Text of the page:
Want to get your first pair of hockey gloves? I hope you have a good idea of what you want and what you should be looking for!
But even if you have a good idea of how much padding or airflow you need in gloves, the size may throw you off a lot.
For me, the worst part of shopping for clothes online is choosing the right size. This is true not only for sports but also for the everyday clothes I wear. I hate picking sizes because some brands have bad instructions or even wrong size charts.
Still, it’s very important to get the right size. Today, I’m going to talk about how to measure hockey gloves so that you can spend your money wisely.
How To Size Hockey Gloves?
To find the right hockey glove size, you need to measure your hands in a certain way.
As a general rule, the right glove size would be twice the distance between the base of your palm (where your palm meets your wrist) and the top of your middle finger.
For example, if you measure the distance and get 7 inches, 14 inches would be the right size for you.
If you get a number that is not an integer, like 13.23 or 9.77, you should round it to the nearest integer. This is because gloves come in whole-inch sizes.
If the difference between your measurement and a whole inch is less than 0.5 inches, round the number down. 13.40 inches would be rounded down to 13 inches, for example.
And if the measurement is more than 0.5 inch over a whole inch, round it up, like from 13.55 to 14 inches.
If the brand doesn’t tell you how to choose the right size, you can use this rule of thumb. Instead, if there is a size chart, follow its suggestions.
Hockey Glove Sizing Chart
Most hockey glove makers have size charts to help you choose the right size.
Sizes are mostly the same between brands, but not always. If you wear a 10″ Bauer glove and want to switch to a 10″ CCM glove, don’t assume that 10″ will be the right size for you again.
Sizes of gloves may be defined differently by different manufacturers, so you should always check the size charts.
Anyway, here is a size chart for hockey gloves that should work for most of them:
|Generic Hockey Glove Size Chart|
|Glove size||Age||Player Weight||Player Height||Glove length|
|8 inches||4 to 7||40 to 60 pounds||3’3” to 4’1”||7-8 inches|
|9 inches||6 to 9||50 to 70 pounds||3’9” to 4’7”||8-9 inches|
|10 inches||8 to 11||60 to 90 pounds||4’3” to 4’8”||9-10 inches|
|11 inches||9 to 12||70 to 100 pounds||4’7” to 5’0”||10-11 inches|
|12 inches||11 to 14||80 to 110 pounds||4’11” to 5’4”||11-12 inches|
|13 inches||14+||120 to 160 pounds||5’5” to 5’9”||12-13 inches|
|14 inches||14+||140 to 180 pounds||5’7” to 5’11”||13-14 inches|
|15 inches||15+||160 to 200 pounds||5’9” to 6’1”||14-15 inches|
Bauer and CCM are two brands that I know use this size chart or one very similar to it. If you look at one of the gloves on the Bauer website, you’ll see that you can choose the right size by entering your age, height, weight, and the distance between the tip of your middle finger and the base of your palm.
Other brands, like Warrior, have a different way of sizing:
|Glove Size||Finger Base To Elbow|
|Youth||8 inches||7-8 inches|
|9 inches||8-9 inches|
|Junior||10 inches||9-10 inches|
|11 inches||10-11 inches|
|12 inches||11-12 inches|
|Senior||13 inches||12-13 inches|
|14 inches||13-14 inches|
|15 inches||14-15 inches|
The main reason I don’t like Warrior’s size guide is that it’s harder to measure the distance between the base of the finger and the elbow. But if you are shopping for gloves and find a size chart like this, you have no choice but to use it.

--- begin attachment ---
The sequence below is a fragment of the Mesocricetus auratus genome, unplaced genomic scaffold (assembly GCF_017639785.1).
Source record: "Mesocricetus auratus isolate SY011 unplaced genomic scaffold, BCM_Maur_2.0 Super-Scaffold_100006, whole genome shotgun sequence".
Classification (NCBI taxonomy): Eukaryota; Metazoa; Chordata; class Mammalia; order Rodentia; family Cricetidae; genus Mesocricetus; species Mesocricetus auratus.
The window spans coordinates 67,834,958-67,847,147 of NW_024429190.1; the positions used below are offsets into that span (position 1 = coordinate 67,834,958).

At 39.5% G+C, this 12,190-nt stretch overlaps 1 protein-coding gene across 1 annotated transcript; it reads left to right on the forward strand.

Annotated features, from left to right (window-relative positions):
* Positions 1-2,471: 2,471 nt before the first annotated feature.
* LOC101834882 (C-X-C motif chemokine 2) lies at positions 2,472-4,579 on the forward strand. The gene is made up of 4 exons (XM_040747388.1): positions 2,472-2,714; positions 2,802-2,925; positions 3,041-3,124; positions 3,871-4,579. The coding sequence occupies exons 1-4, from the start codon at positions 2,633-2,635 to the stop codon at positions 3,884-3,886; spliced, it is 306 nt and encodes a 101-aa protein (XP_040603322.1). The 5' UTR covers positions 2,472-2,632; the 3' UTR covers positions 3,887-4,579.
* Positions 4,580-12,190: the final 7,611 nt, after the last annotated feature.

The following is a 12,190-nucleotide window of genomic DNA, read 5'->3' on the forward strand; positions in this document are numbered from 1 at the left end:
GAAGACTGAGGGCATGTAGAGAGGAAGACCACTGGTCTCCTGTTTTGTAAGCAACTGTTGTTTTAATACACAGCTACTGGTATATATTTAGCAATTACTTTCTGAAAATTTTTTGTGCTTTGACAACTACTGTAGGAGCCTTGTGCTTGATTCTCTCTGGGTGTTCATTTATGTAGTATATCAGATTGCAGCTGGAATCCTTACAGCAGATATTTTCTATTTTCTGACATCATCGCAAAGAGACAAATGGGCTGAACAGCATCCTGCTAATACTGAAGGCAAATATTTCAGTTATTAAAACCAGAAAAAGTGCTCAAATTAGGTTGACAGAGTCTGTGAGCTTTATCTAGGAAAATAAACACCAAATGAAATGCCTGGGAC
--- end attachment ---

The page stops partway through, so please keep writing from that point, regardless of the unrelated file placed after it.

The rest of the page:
Now, it’s nice to be able to look at a size chart when choosing gloves. All of these charts have one problem, though: they don’t take into account what people like. And from an outsider’s point of view, they can’t do this. This is as good advice as you can get.
Some people like their gloves to be tighter around their fingers, while others like them to be looser. Also, some people may have middle fingers that are too long or too short, which can also throw off measurements.
In these situations, it’s clear that size charts might not be very accurate. So, if you have special needs or likes, don’t forget about them.
How Should Hockey Gloves Fit?
Some people like gloves that fit loosely, while others like gloves that fit tightly around their hands. This is just a matter of taste; the only thing that matters when choosing glove size is that your gloves shouldn’t get in the way of your game.
If your gloves are too big, they may cover your elbow pads, making it hard to move your wrists and driving you crazy. Too long fingers can also flap around and make it hard to move your hands.
On the other hand, gloves that are too small will feel tight and may even stop blood flow. Small gloves might not protect you well enough either.
First, make sure your glove isn’t so small that it hurts your hands or so big that it makes you look like a clumsy mess.
Once you’ve figured this out, you can also try out tighter and looser fits and pick the one you like best.
You should know that some brands are bigger than others. Bauer, Easton, and CCM usually make gloves that fit better. Easton Pro, Sher-Wood, and Eagle gloves, on the other hand, tend to be looser.
What Size Hockey Gloves Should I Get? Consult The Size Chart
So, before you buy gloves, check the size chart the seller gives you. If you haven’t used a certain brand of hockey gloves before and don’t know how they fit, there’s nothing better to do.
For simplicity’s sake, I would also suggest that you stick to one brand of gloves if you can.
Sizes of gloves tend to stay the same within a brand, so if you want to buy new gloves from the same maker, you should be fine going with the size you’re already wearing. Even so, there are always exceptions.